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Calvary Baptist's Deaf Church spreads the gospel through signing

Pastor Fred DeBerry of Calvary Baptist’s Deaf Church in the Highlands uses sign language to communicate his sermons to the congregation. He’s been with the deaf church for 34 years. BELOW: Lynn Chase, right, a member of Calvary Baptist’s Deaf Church, is legally blind and deaf. Here she communicates with a hearing member, Savannah Huberty, who knows sign language.  - Tracey Compton/Renton Reporter
Pastor Fred DeBerry of Calvary Baptist’s Deaf Church in the Highlands uses sign language to communicate his sermons to the congregation. He’s been with the deaf church for 34 years. BELOW: Lynn Chase, right, a member of Calvary Baptist’s Deaf Church, is legally blind and deaf. Here she communicates with a hearing member, Savannah Huberty, who knows sign language.
— image credit: Tracey Compton/Renton Reporter

Scott Bass has been traveling by bus from Everett to Renton every Sunday morning for the last five years to attend service at Calvary Baptist Church in the Highlands.

With transfers and waits, it’s a daunting trip for anyone, but Bass is also blind and deaf. He comes all the way from Everett to attend Calvary Baptist’s Deaf Church. He’s been a member for 28 years and traveled to the Renton Highlands for church when he lived in Seattle, too. “I feel God has led me to be here,” said Bass, as interpreted by Pastor Fred DeBerry. “I never miss it at all.”

Bass was born deaf and had “traveling vision” up until the age of 16.

Coming to Calvary Baptist gives him a big smile, he says.

He is one of about 35 current members who find community in this church. The deaf church is a ministry of the larger hearing Calvary Baptist Church, of which Grant Bowles is the senior pastor.

The deaf church is a mix of people, slightly older, who come from Renton and beyond for fellowship and worship. Some are deaf, some are hearing people but married to people who are deaf. Some have children who are deaf; others have parents who are deaf. Most of them know sign language or are learning to sign.

Caroline Huberty has attended the church with her deaf, adopted son, CJ, for the past two years.

“It means a lot to me knowing I have a group of people who are going to help me teach him about God through his own language anme teach him about God through his own language and through the experiences of a person who’s deaf,” said Huberty.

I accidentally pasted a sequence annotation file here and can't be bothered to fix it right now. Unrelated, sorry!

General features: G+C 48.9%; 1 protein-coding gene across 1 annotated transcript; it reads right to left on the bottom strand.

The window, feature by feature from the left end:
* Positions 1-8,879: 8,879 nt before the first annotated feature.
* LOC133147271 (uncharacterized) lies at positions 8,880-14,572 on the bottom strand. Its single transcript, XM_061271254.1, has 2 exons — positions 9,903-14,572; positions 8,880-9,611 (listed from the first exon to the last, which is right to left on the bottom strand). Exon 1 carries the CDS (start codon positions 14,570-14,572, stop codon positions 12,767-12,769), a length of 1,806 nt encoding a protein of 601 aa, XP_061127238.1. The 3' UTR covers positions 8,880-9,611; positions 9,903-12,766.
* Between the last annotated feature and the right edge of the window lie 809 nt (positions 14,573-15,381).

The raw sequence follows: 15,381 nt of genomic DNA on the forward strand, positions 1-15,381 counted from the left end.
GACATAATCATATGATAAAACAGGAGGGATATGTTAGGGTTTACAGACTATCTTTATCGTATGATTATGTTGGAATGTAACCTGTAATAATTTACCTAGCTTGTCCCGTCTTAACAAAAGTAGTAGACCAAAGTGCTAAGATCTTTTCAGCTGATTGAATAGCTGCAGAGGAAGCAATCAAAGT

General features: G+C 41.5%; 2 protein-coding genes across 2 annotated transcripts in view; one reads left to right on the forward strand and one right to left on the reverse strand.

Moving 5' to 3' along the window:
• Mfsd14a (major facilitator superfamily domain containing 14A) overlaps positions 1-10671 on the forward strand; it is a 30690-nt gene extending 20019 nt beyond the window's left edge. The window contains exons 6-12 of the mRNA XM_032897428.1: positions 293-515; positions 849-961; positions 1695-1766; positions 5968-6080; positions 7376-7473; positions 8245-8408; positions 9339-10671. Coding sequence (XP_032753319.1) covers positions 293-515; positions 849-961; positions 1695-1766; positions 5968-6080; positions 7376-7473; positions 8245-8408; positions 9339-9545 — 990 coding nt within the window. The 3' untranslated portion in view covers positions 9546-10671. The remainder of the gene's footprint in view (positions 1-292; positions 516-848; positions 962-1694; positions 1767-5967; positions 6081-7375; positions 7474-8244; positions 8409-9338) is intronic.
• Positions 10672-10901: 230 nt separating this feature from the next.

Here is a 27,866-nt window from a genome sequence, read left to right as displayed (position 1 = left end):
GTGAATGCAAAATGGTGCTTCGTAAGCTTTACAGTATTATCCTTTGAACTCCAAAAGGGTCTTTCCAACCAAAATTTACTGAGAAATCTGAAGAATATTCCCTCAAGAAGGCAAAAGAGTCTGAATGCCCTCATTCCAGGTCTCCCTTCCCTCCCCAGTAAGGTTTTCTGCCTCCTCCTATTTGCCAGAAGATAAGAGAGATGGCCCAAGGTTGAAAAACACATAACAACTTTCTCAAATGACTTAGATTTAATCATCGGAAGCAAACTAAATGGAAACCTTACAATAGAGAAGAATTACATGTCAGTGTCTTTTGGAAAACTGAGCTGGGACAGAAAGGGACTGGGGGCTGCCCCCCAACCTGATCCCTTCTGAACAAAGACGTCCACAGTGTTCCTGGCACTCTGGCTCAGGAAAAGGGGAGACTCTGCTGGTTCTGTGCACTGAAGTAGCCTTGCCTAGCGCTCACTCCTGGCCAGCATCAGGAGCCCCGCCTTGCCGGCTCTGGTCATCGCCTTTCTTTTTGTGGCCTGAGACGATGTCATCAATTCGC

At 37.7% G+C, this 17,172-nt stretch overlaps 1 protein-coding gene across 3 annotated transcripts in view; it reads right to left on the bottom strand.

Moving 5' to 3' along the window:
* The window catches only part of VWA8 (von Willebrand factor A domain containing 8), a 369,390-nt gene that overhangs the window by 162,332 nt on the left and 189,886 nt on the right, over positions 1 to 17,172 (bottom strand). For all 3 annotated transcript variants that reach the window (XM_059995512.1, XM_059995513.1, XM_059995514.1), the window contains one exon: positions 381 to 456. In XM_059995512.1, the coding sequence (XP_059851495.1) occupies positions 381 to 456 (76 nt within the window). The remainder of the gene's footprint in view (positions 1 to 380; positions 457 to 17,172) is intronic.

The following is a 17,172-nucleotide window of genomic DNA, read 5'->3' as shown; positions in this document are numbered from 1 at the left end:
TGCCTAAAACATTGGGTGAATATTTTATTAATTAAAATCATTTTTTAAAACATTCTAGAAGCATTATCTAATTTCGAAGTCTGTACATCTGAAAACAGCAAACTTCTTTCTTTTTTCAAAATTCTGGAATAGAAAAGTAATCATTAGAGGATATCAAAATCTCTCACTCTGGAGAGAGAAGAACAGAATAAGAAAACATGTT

The church members have become her son’s friends and they teach him important lessons, she says.

“He gets to see other grown-ups, deaf adults, what they become and that they can be social workers, laborers, builders of cars,” said Huberty. “They can be anything they want to be.”

That’s important for him to understand the world is open to him in the future, she said.

At Calvary Baptist’s Deaf Church, the deaf lead prayers and the music.

The music selections are more like dramatic readings with the interpreters using their hands to sign and their whole bodies to articulate the meaning of the music. The audience follows along mimicking the signs.

“Remember music is poetry, just set to song,” said DeBerry. “So, they’re going to sign it so it’s very beautiful in sign language, but it may not have anything to do with beats.”

DeBerry has been the pastor of the deaf church for 34 years. As he signs his sermons, he speaks aloud for the hearing audience. There is always someone voicing the prayers, music, announcements or messages for the hearing members.

Sometimes DeBerry uses images and words projected on a screen to convey his point.

For the deaf and blind, currently there are two such members, translators sit across from them holding their hands so they can feel the signs. Total there are four legally blind and deaf members.

Typically there are three Bibles that are used with the deaf, says DeBerry. They are easier to read and at a lower reading language, but not necessarily a lower concept level.

“A typical deaf person doesn’t read at the same reading level as us,” DeBerry said. “They don’t do phonics; they didn’t grow up sounding out words.”

As a hearing person, DeBerry still looks for clues the congregation understands his message much like any other pastor. He looks for their facial acknowledgment and nodding heads as he signs his sermons. He also asks questions of the group and gets feedback after church service.

“There’s no one way to do it if you really want to reach deaf people for Christ,” he said. “There’s not one way for everybody.”

DeBerry thinks there are probably only six deaf churches in the state. What’s more common is deaf ministries, which are part of a larger hearing church.

Calvary Baptist’s Deaf Church films its services for the First Baptist Church of the Deaf in Vancouver. DeBerry used to go there a couple times a month to preach.

DeBerry calls his experience with the church “incredible,” and he is amazed by the dedication of members like Bass and those that take turns interpreting.

“This is his church and really this is his family,” DeBerry said of Bass.

 

CALVARY BAPTIST’S DEAF CHURCH

ADDRESS: 1032 Edmonds Ave. N.E., Renton

SERVICE: Deaf Bible study, 9:30 a.m., Sundays; deaf worship, 11 a.m., Sundays

PASTOR: Fred DeBerry

WEBSITE: http://calvaryrenton.squarespace.com/deaf-church/

PHONE: Video phone, 425-336-2531; Voice/TTY, 425-255-3273

 

 

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